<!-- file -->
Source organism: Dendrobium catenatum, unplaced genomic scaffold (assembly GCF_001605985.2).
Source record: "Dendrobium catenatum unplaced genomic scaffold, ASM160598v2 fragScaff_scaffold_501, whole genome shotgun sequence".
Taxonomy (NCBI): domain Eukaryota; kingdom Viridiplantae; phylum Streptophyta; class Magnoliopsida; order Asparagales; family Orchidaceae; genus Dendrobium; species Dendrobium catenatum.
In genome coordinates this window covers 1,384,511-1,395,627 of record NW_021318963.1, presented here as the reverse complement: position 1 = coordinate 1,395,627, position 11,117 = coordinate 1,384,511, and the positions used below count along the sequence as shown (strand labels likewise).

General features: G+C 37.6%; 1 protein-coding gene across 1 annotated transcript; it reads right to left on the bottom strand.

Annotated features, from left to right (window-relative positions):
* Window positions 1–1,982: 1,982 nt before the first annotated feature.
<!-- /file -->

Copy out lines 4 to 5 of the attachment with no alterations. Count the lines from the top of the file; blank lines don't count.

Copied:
In genome coordinates this window covers 1,384,511-1,395,627 of record NW_021318963.1, presented here as the reverse complement: position 1 = coordinate 1,395,627, position 11,117 = coordinate 1,384,511, and the positions used below count along the sequence as shown (strand labels likewise).

General features: G+C 37.6%; 1 protein-coding gene across 1 annotated transcript; it reads right to left on the bottom strand.